• Reply to: How Should the Postal Service Sell Its Products?   5 years 10 months ago

    It does help seeing so many other comments that validate the feelings I constantly struggle with. Asking a customer who comes in to mail a book to her sister(no hurry, she says)if she would like to guaranty delivery by tomorrow for $34.95, then having to ask if she would like cash back, and would she like to rent a P O Box, on top of all the other questions, is insulting to the customer and demeaning to me as a SSA.

    I have never been to McD's and had to listen to "Would you like to buy a jar of mustard and apply for a job here today?" We are the Postal SERVICE. Have a little faith in your employees to help the customers that need it and to promptly give service to the customers who already know what they want.

    Also, think long and hard before trying to retail other items. Remember the phone card debacle?

    Thanks for the forum. I do need to vent sometimes, and discussion and communication is always a good thing.

  • Reply to: Periodicals   5 years 10 months ago

    The communication landscape has changed a great deal since the early days of the United States but there are a several facts regarding Periodicals mail that haven't, for example:

    Periodicals are paid for (or requested) by the recipient. This increases the value to the consumer and gives them a reason to look forward to what the Postal Service has called "the mail moment." In fact, former PMG Bill Henderson said that Periodicals are the "anchor of the mailbox."

    Periodicals are generators of mail. In addition to providing USPS revenue, Periodicals mailers also generate mail volume in all mail classes including First Class (bills), Standard Mail (direct mail solicitations and renewal notices), and Parcels (premiums). In addition, many Periodicals publishers rent their subscriber lists to direct mailers and this results in additional mail volume that the Postal Service would not receive in the absence of the Periodical. In NSAs this was referred to as the "multiplier effect." Periodicals are mail multipliers.

    No one to date has been able to explain the incomprehensible rise in Periodicals costs during a period of substantial increases in mailer worksharing. Periodicals mailers have, in unprecedented numbers, migrated to co-mailing, co-binding, co-palletization, drop shipping, sack reductions, and increases in carrier route copies. How could this significantly more efficient mail lead to greater mail processing costs???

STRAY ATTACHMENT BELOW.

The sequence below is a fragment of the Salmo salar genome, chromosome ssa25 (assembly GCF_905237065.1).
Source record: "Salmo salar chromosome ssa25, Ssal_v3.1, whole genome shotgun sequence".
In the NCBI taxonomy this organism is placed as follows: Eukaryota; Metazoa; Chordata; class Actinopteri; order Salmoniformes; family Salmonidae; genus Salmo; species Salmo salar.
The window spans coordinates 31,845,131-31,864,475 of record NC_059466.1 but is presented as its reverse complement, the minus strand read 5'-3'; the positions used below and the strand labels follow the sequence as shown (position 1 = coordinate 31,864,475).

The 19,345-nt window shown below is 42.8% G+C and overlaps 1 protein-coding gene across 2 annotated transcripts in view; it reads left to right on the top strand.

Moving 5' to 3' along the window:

Is the USPS and PRC absolutely certain that the Periodicals cost base is accurately being measured? I think not.

    In addition, Periodicals mail has always been suspected to be the recipient of "automation refugees" whereby the Postal Service automates other mail classes but fails to lay off any workers. These workers must then be assigned to something, so they are assigned to manually process a relatively small class of mail, i.e. Periodicals. Then when the IOCS data collectors perform their tallies, all of these automation refugees get charged to Periodicals mail. Could it be that Periodicals are covering 83% of an inflated cost base yet could be contributing over 100% if the cost base were more accurate?

    Thankfully, the USPS and PRC are beginning to work on the Periodicals Report that was mandated in the PAEA. Hopefully, this will help all parties gain a better understanding of Periodicals costs, rates, and their place in the Postal universe.

  • Reply to: Periodicals   5 years 10 months ago

    Periodicals represent the largest class of mail that is actually requested by the individual. Periodicals is also a key source for creating first and Standard A mail as well. Also look at the huge cost reduction the USPS has seen from the Printers creating co-mail and trucking the product outside the USPS across the country to the BMC's.

  • Reply to: Periodicals   5 years 10 months ago